Defecation Reflex and Other Reflexes that Affect Bowel Activity

What is a defecation reflex?

The defecation reflex is an involuntary response of the lower bowels to various stimuli thereby promoting or even inhibiting a bowel movement. These reflexes are under the control of the autonomic system and play an integral role in the defecation process along with the somatic system that is responsible for voluntary control of  defecation. The two main defecation reflexes are known as the intrinsic myenteric defecation reflex and parasympathetic defecation reflex.

Intrinsic Myenteric Defecation Reflex

The entry of feces into the rectum causes the distention of the rectal wall. This stretching triggers signals to the descending and sigmoid colon via the myenteric plexus to increase peristalsis. The myenteric plexus is part of the enteric nervous system which is the gut’s own internal neural network as discussed under stomach nerves.

The peristaltic waves extend all the way to the rectum an anus. In this manner, fecal matter is moved closer to the anus. When the wave reaches the anus, it causes the internal anal sphincter, which is always constricted, to relax. This is achieved by inhibitory signals via the myenteric plexus to reduce sphincter constriction.

Defecation may occur at this point if the external anal sphincter also relaxes. However, without the parasympathetic defecation reflex, defecation solely dependent on the intrinsic reflex would be weak.

Parasympathetic Defecation Reflex

The parasympathetic defecation reflex works in essentially the same way as the intrinsic myenteric defecation reflex but involves parasympathetic nerve fibers in the pelvic nerves. It triggers peristaltic waves in the descending and sigmoid colon as well as the rectum. It also causes relaxation of the external anal sphincter. The difference is that the parasympathetic defecation reflex enhances this process and makes the intrinsic reflex much more powerful. If sufficiently stimulated, it may even cause the sigmoid colon to completely empty all of its contents in the rectum rapidly.

The force triggered by the parasympathetic defecation reflex can be powerful enough to result in defecation, despite conscious efforts to keep the external anal sphincter constricted.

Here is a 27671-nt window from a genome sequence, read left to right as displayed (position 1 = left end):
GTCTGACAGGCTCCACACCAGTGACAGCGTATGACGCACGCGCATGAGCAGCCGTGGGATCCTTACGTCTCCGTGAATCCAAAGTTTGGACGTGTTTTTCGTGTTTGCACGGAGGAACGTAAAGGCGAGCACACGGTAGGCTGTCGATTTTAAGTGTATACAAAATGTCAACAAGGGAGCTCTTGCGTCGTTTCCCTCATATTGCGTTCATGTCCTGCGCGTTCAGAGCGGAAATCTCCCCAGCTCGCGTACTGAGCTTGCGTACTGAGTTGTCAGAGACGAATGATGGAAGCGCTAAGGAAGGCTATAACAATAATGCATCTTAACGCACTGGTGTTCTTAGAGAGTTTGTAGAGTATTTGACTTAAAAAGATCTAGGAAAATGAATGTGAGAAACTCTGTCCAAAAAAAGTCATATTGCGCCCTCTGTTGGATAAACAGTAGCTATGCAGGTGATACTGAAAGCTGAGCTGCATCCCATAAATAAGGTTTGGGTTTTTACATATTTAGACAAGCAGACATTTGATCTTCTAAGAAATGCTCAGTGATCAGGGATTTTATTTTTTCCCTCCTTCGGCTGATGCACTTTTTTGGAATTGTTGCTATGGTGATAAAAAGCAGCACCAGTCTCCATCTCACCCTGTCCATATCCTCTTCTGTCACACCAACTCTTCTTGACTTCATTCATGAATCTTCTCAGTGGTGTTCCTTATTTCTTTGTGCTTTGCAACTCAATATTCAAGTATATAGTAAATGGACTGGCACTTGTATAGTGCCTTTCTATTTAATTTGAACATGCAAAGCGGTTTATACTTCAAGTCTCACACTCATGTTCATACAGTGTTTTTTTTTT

Other Defecation Reflexes

Apart from the two main defecation reflexes mentioned above, other reflexes can also influence the defecation process.

  • Gastrocolic reflex – distention of the stomach while eating or immediately after a meal triggers mass movements in the colon.
  • Gastroileal reflex – distention of the stomach while eating or immediately after eating triggers the relaxation of the ileocecal sphincter and speeds up peristalsis in the ileum (end portion of the small intestine). This causes the contents of the ileum to rapidly empty into the colon.
  • Enterogastric reflex – distention and/or acidic chyme in the duodenum slows stomach emptying and reduces peristalsis.
  • Duodenocolic reflex – distention of the duodenum a short while after eating triggers mass movements in the colon.

Irritation within the stomach or duodenum can stimulate or even inhibit the defecation reflexes. In addition to these gastrointestinal reflexes, there are other reflexes involving the peritoneum, kidney and bladder that can affect the defecation process. This includes the :

  • Peritoneointestinal reflex involving the peritoneum and intestines.
  • Renointestinal reflex involving the kidney and intestines.
  • Vesicointestinal reflex involving the bladder and intestines.

When these organs are irritated and the reflexes are triggered, it inhibits intestinal activity.

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